Cockle Bay Primary, Point View Primary, Shelly Park Primary, Willowbank Primary, Baverstock Oaks School, Somerville Intermediate, Botany Downs Secondary College.
Waipaparoa is the early Māori name for the general area adjacent to our schools. Throughout history the local estuaries and waterways have been an abundant source of sustenance for the local people. Fish were plentiful, particularly flounder among other species. Seafood gathering played a large part of the health and growth of the area, fishing has always been the main focus for kai moana and is still very important in the lives of many local residents today.
The seven coloured triangles, one for each school in our community, represent the flounder fish traveling as one and depicts unity of purpose. Together they form the large W, which in turn symbolizes the strength of the stingray.
Outline of Waipaparoa
Both as a collective and as individual schools, we are committed to preparing our students for success. Drawing on the strengths of our collaboration, in positive and respectful relationships, we will guide our students to realise their individual potential and social responsibility in our complex and rapidly changing world through enhancing their agency as lifelong learners, their critical thinking, and communicative literacy. We believe our students can be active contributors and leaders in their communities.
We acknowledge and embrace
We acknowledge and embrace:
√ the need to be future focused and aware of global issues
√ the need to foster learner agency
√ the different challenges and opportunities at different transition points along ākonga/students’ education pathway
√ the importance of scaffolding pathways for our learners within and across kura (schools) to improve their achievement
√ student collaboration in the development and ongoing operation of the Kāhui Ako
√ the importance of understanding and responding to the needs and wishes of our communities
√ the individual character and self-management of each school
√ the diversity of experience and expertise that Kāhui Ako members bring to the group
√ being committed to working for our schools’ collective benefit
√ taking collective responsibility
√ knowing and caring deeply about each other’s schools and students
√ building strong relationships that encourage and allow us to challenge and critique
√ having an open, growth mindset and being solution focused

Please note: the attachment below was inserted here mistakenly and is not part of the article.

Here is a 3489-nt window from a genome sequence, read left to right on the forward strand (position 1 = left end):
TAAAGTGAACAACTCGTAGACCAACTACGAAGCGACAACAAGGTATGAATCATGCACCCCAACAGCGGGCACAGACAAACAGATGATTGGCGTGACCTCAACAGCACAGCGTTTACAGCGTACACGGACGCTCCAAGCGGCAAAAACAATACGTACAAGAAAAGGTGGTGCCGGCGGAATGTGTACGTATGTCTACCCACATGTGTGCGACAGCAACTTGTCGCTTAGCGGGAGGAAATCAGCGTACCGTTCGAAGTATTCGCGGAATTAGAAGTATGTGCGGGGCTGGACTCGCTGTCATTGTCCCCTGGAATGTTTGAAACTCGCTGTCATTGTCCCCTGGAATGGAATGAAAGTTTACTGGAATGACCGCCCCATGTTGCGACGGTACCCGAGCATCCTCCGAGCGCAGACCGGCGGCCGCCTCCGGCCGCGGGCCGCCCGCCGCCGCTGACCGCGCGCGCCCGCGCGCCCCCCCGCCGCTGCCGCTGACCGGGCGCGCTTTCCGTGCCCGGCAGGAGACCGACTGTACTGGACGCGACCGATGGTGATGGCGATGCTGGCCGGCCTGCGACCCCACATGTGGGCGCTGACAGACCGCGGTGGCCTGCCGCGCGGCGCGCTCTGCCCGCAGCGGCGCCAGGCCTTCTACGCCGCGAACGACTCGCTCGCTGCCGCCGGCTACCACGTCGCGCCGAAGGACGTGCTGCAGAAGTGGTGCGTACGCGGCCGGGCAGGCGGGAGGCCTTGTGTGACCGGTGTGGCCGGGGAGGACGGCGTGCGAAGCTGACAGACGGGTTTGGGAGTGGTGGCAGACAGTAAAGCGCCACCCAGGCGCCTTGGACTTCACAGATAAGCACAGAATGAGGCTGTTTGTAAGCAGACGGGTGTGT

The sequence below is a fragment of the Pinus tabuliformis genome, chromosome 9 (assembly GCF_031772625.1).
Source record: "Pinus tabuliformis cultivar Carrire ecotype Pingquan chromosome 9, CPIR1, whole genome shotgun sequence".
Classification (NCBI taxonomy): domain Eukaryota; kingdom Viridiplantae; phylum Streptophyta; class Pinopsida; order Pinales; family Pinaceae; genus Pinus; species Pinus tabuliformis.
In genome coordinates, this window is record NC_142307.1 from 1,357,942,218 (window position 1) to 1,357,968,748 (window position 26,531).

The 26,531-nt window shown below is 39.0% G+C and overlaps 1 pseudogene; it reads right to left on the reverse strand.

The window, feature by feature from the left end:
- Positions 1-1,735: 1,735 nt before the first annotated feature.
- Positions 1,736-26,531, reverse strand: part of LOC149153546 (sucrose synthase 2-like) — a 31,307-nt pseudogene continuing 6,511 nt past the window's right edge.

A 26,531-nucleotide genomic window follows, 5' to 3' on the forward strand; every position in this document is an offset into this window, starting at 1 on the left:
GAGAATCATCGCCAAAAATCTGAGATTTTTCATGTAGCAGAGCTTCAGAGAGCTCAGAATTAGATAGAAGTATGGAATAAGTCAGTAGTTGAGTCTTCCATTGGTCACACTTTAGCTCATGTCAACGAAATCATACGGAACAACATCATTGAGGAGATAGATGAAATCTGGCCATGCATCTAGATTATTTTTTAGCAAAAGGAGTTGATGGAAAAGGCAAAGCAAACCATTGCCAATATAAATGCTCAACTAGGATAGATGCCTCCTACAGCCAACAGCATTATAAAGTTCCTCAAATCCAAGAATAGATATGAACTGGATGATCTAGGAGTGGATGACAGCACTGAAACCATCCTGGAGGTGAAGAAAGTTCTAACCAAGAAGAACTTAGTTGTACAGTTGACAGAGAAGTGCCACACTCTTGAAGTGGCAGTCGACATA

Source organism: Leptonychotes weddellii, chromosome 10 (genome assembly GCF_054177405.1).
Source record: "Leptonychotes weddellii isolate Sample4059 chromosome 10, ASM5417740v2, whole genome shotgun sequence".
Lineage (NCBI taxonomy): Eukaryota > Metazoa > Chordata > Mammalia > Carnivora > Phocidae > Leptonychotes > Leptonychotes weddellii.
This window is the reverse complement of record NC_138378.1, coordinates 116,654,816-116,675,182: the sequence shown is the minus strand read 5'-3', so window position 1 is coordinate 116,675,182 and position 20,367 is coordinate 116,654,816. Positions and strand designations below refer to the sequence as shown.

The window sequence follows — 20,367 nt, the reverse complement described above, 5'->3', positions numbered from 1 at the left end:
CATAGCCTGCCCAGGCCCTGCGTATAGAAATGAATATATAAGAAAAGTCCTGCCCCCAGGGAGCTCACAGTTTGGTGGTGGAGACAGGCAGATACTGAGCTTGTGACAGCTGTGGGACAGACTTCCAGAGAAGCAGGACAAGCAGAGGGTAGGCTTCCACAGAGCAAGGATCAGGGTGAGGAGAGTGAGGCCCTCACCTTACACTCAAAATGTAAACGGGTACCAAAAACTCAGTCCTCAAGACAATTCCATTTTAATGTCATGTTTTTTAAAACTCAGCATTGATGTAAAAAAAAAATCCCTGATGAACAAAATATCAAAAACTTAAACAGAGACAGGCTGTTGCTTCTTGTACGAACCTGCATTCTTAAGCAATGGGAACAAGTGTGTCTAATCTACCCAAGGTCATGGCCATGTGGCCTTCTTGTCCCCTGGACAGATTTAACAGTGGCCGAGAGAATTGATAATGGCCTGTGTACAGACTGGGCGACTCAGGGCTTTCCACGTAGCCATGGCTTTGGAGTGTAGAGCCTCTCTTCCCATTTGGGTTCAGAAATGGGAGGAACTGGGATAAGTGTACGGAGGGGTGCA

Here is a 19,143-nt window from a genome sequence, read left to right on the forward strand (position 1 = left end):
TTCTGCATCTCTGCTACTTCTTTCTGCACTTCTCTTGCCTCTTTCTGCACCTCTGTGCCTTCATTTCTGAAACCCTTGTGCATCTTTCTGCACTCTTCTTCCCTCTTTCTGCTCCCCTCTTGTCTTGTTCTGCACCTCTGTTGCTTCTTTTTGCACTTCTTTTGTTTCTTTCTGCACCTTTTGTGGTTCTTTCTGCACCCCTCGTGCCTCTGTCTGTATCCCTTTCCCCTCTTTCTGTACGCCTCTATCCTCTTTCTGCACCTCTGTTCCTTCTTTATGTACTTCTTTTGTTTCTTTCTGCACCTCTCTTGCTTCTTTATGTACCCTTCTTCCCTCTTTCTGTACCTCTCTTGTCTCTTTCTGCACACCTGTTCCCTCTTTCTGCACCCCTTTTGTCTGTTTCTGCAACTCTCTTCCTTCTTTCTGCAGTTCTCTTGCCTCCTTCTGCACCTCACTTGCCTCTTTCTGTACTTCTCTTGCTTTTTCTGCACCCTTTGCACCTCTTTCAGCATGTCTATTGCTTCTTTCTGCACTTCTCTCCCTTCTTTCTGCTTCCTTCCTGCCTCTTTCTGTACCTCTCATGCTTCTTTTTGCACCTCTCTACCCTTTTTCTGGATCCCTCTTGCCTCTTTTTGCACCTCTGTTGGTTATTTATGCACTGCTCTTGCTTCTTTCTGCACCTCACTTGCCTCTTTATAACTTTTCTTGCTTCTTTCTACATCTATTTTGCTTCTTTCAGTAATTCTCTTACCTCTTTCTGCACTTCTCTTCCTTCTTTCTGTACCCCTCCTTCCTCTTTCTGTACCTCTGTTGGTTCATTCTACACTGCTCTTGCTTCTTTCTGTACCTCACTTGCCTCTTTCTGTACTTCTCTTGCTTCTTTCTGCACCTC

√ developing ongoing cycles of inquiry and improvement
√ building leadership capacity
√ identifying and leveraging expertise
√ maximising resources for our collective benefit.
Who We Are – Geography and Our Demographics
The schools that form the Waipaparoa Kāhui Ako are located within a 7km radius, and their catchments cover mainly urban areas with some semi-rural geography. Although Howick is a well-established area with a strong heritage, a significant part of the Botany area encompassed by our schools is relatively recently developed over the past 25 years. This area has attracted immigrants from a wide range of countries particularly Asia and the Middle East and as a result schools have noticed the changing ethnic composition of their student bodies and a marked increase in the number of new learners of English language. The total number of English Learners receiving ESOL support in August 2020 was 1303. This represents 16% of the whole Waipaparoa student body. However, English learners are far more prevalent in our younger students. Those in years 0-6 receiving ESOL support in August 2020 made up 33% of the primary cohort.
The number of Waipaparoa students has been fairly consistent between 2017 and 2021 with a total in Years 1 to 13 at November 2021 of 8229 (6159 excluding Howick College)
Waipaparoa Kāhui Ako serves an ethnically diverse community. In 2021 45% of the students were of Asian heritage, 23% were Pākehā, 4.5 % Māori students, Pasifika 4.68 %, 5.7% Other and 1.4% International. Cultural responsiveness continues to be a focus for development and sharing.